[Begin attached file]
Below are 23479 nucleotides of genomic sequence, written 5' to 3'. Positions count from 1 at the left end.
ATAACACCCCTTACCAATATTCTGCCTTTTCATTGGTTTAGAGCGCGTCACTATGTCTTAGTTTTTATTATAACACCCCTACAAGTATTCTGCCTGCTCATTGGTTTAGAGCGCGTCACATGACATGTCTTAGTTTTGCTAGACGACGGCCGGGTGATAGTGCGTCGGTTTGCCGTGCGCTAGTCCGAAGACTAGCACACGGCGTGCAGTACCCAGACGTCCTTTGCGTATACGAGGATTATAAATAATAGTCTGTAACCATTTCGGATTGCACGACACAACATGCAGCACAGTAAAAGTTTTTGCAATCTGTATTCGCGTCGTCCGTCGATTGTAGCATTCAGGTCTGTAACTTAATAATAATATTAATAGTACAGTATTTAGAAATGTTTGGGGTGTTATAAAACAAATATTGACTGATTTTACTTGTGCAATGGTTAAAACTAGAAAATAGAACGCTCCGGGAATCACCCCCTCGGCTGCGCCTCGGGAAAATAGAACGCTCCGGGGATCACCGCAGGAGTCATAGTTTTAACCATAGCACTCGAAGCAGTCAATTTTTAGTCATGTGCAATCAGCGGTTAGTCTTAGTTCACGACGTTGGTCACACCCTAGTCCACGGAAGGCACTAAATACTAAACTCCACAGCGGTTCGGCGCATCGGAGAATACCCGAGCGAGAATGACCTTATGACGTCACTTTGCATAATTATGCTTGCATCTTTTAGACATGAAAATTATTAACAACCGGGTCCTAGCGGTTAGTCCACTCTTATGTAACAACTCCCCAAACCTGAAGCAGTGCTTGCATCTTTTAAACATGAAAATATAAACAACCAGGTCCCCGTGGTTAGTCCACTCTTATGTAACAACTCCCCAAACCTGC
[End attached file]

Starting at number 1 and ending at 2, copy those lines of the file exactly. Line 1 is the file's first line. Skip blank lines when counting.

Below are 23479 nucleotides of genomic sequence, written 5' to 3'. Positions count from 1 at the left end.
ATAACACCCCTTACCAATATTCTGCCTTTTCATTGGTTTAGAGCGCGTCACTATGTCTTAGTTTTTATTATAACACCCCTACAAGTATTCTGCCTGCTCATTGGTTTAGAGCGCGTCACATGACATGTCTTAGTTTTGCTAGACGACGGCCGGGTGATAGTGCGTCGGTTTGCCGTGCGCTAGTCCGAAGACTAGCACACGGCGTGCAGTACCCAGACGTCCTTTGCGTATACGAGGATTATAAATAATAGTCTGTAACCATTTCGGATTGCACGACACAACATGCAGCACAGTAAAAGTTTTTGCAATCTGTATTCGCGTCGTCCGTCGATTGTAGCATTCAGGTCTGTAACTTAATAATAATATTAATAGTACAGTATTTAGAAATGTTTGGGGTGTTATAAAACAAATATTGACTGATTTTACTTGTGCAATGGTTAAAACTAGAAAATAGAACGCTCCGGGAATCACCCCCTCGGCTGCGCCTCGGGAAAATAGAACGCTCCGGGGATCACCGCAGGAGTCATAGTTTTAACCATAGCACTCGAAGCAGTCAATTTTTAGTCATGTGCAATCAGCGGTTAGTCTTAGTTCACGACGTTGGTCACACCCTAGTCCACGGAAGGCACTAAATACTAAACTCCACAGCGGTTCGGCGCATCGGAGAATACCCGAGCGAGAATGACCTTATGACGTCACTTTGCATAATTATGCTTGCATCTTTTAGACATGAAAATTATTAACAACCGGGTCCTAGCGGTTAGTCCACTCTTATGTAACAACTCCCCAAACCTGAAGCAGTGCTTGCATCTTTTAAACATGAAAATATAAACAACCAGGTCCCCGTGGTTAGTCCACTCTTATGTAACAACTCCCCAAACCTGC